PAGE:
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Wednesday, August 24, 2011

A Website that Ranks your Hacks

So you think you can hack?

Some 700 hackers looking to show off their talents have piled into an upstart Web site called in the last month. Emerging from the shadowy underground, they have submitted evidence of more than 1,200 Web site hacks, eager to have their feats measured against those of their peers.

The site was created by a hacker nicknamed Solar to bring a little accountability to the online forums and chat rooms where hackers gather to learn tricks of the trade, buy and sell contraband and form alliances. There, eBay-style ratings systems meant to establish reputations are routinely abused, morality tends to be fluid and anonymous young people often talk big while carrying a small stick.

RankMyHack offers a way to separate the skilled from the so-called script kiddies by verifying hacks using codes that participants must plant somewhere on sites they have compromised. As in a video game, RankMyHack awards points, which are based on the popularity of the hacked site and the technical difficulty of the hack. Total scores determine hackers’ ranks on the “leader board of legends.” Players can even challenge one another to duels.

“So have you got what it takes to be the best?” Solar taunts on the site’s home page, which has a distinctively retro design.

Participants can also win “bounties” for hacking racist sites as well as university, military and government sites, an element intended “to focus the abilities of talented hackers against political and government forces.”

In an e-mail interview, Solar, who declined to disclose his name or age, said he was a computer-science student in Britain and aspired to a career in computer security. He acknowledged hacking illegally “in the past” to develop his skills, but said he had never engaged in criminal acts like fraud.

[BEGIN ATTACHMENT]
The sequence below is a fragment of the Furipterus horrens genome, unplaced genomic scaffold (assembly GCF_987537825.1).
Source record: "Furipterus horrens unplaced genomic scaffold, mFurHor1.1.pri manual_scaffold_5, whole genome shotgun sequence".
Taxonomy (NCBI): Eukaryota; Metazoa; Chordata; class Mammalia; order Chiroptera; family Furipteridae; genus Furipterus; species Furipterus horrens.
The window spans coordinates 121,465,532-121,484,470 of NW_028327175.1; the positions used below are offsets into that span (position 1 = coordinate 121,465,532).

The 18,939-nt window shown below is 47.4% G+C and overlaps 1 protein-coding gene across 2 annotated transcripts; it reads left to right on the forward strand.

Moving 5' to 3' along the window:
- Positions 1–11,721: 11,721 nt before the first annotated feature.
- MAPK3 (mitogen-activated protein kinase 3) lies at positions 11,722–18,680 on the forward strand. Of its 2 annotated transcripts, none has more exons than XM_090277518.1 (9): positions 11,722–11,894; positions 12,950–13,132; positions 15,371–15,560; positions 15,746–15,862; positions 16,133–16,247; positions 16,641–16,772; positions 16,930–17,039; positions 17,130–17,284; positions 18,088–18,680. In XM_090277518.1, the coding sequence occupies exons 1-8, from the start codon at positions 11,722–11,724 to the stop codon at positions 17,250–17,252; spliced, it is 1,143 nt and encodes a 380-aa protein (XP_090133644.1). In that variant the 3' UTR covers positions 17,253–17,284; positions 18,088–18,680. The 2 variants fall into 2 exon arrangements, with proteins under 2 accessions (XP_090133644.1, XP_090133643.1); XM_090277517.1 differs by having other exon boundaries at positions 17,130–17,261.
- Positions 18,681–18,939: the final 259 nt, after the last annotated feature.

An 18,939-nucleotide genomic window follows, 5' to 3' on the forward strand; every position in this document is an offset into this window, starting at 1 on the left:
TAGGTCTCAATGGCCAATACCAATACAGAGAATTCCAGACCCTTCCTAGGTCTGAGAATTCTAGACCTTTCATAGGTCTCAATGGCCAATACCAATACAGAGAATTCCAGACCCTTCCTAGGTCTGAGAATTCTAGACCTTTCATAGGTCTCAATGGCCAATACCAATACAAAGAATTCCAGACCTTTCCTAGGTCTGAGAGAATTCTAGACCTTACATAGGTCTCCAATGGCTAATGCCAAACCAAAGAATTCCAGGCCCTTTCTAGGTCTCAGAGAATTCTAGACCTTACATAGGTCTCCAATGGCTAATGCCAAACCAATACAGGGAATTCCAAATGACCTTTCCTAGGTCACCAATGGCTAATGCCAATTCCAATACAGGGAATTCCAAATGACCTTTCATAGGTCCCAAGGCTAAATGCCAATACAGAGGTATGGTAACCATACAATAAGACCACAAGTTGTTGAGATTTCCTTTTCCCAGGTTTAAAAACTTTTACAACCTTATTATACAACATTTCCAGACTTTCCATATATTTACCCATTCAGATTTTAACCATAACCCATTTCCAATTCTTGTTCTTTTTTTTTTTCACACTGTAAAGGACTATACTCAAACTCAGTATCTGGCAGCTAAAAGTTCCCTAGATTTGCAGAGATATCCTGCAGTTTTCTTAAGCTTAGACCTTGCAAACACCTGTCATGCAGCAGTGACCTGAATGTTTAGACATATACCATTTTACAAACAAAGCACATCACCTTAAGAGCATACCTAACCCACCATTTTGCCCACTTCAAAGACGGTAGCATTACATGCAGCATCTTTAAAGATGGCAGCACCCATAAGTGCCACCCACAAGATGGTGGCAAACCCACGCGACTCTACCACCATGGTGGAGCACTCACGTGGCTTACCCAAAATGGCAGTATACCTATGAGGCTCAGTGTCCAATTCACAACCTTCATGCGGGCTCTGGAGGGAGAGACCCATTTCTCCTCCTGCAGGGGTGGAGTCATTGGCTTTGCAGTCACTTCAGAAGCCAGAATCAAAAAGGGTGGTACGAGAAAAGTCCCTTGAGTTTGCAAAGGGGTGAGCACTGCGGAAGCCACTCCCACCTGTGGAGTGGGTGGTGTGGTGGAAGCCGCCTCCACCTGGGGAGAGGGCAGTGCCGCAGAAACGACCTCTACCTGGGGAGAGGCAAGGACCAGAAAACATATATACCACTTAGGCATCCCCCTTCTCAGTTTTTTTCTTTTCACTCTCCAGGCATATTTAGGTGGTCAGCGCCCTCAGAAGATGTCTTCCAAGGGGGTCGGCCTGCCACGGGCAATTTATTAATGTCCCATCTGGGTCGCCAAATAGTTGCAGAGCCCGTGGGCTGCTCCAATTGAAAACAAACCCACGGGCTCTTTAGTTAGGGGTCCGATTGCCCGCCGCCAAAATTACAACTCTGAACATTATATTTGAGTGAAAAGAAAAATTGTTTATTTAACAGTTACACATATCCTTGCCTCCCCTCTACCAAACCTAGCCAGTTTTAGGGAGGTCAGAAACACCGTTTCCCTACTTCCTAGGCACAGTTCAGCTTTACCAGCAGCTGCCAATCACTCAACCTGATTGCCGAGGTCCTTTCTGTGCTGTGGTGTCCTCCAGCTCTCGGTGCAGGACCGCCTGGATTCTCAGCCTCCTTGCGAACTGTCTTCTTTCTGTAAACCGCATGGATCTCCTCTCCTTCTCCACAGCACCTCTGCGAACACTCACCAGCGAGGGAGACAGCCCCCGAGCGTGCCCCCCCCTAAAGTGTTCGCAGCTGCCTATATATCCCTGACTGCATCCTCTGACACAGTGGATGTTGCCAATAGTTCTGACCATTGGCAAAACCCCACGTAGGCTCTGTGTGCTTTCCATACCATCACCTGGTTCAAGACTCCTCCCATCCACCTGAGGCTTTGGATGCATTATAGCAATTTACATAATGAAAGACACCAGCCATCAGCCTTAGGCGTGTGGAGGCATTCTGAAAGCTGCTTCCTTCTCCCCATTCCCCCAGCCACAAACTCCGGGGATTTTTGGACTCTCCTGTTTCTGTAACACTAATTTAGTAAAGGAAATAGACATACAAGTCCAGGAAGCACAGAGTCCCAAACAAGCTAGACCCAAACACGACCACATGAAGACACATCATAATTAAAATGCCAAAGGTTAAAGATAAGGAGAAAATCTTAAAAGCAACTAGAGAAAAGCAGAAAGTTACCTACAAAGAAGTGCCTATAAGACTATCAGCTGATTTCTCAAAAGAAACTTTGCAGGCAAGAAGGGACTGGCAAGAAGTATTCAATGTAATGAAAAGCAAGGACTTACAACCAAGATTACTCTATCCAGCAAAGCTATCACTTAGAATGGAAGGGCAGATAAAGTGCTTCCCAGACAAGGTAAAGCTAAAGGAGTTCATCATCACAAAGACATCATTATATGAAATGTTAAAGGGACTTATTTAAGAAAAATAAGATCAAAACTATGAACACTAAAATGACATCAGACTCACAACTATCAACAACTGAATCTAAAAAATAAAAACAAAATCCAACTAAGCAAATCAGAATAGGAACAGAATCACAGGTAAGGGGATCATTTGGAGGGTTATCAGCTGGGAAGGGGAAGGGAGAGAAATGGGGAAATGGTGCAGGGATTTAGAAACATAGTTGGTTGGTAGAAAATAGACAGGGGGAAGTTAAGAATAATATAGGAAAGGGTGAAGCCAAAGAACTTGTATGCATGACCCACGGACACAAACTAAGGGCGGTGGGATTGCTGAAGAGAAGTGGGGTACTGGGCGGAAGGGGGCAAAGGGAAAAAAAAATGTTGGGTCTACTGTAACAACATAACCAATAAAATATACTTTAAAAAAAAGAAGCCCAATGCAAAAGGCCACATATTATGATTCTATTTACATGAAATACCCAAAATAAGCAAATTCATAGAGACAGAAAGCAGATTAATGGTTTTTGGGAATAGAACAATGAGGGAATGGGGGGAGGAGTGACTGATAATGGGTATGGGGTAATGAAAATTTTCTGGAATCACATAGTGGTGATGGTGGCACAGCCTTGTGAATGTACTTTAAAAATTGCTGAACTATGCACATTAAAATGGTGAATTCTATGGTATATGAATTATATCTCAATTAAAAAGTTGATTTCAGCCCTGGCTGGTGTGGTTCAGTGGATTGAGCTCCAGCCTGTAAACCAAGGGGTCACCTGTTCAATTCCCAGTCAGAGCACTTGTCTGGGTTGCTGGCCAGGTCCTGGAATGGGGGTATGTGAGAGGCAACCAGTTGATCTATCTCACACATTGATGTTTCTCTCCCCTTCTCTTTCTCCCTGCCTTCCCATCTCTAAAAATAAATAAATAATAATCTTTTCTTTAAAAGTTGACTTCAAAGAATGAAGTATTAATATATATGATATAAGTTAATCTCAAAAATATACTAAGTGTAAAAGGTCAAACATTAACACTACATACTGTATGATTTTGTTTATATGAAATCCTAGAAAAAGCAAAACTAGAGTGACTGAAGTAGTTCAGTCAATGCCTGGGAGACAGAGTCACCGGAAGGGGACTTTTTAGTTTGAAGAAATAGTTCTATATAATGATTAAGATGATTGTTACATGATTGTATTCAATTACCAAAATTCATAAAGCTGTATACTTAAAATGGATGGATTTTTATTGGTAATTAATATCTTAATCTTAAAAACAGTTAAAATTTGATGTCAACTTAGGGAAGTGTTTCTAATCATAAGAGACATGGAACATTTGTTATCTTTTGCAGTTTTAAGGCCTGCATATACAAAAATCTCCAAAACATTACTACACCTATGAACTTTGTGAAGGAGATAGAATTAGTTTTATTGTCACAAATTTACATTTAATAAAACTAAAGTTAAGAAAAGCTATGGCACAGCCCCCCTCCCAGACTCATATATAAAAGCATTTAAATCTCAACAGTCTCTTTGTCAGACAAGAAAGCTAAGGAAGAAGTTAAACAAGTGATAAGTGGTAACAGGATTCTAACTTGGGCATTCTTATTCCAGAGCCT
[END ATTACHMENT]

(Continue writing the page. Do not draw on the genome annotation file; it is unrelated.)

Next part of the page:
As of Sunday, the top break-in on the site was said to be a hack of The Huffington Post, worth nearly 1.7 million points and claimed by Mudkip, who is also the site’s top-ranked hacker. The second-biggest hack, worth 1.5 million points, was said to be on Google, by Blackfan.

The Huffington Post did not respond to requests for comment. Google said Blackfan had told it about a minor bug in the mobile version of as part of its program to reward security researchers for finding and disclosing vulnerabilities. The flaw poses no risk to users, Google said.

Hackers like Mudkip and Blackfan can use a RankMyHack banner to display their stats on other Web sites, including hacker forums.

But the banners can also help crime groups find talented and willing recruits, warned Rob Rachwald, director of security strategy at Imperva, a security company. “If you like blood on your hands, this shows you’re willing to do the dirty work.”

And RankMyHack could be useful to the authorities. “The ability to verify that a person compromised a system is a law enforcement person’s dream,” said Holt Sorenson, a security specialist who helps run the Capture the Flag competition at the annual Def Con hacker conference in Las Vegas.

RankMyHack seems to take a page from competitions like Capture the Flag that attract some of the world’s most skilled hackers. In that game, competing teams defend their computers from attack while trying to steal a piece of data from or plant data on another team’s computer. Organizers verify hacks and declare winners.

At Def Con, no real damage is done and a strong performance can cement a reputation — and attract job offers. But RankMyHack, which celebrates and some say incites illegal hacking, could hurt Solar’s prospects for a career path that requires trust.

Solar argued that the hacks would occur regardless, and that the site was positive because hackers did not need to do damage to prove they had infiltrated a site.

He said security companies should be impressed that, “secured to the teeth” and attacked a hundred times a day, RankMyHack itself was still standing.

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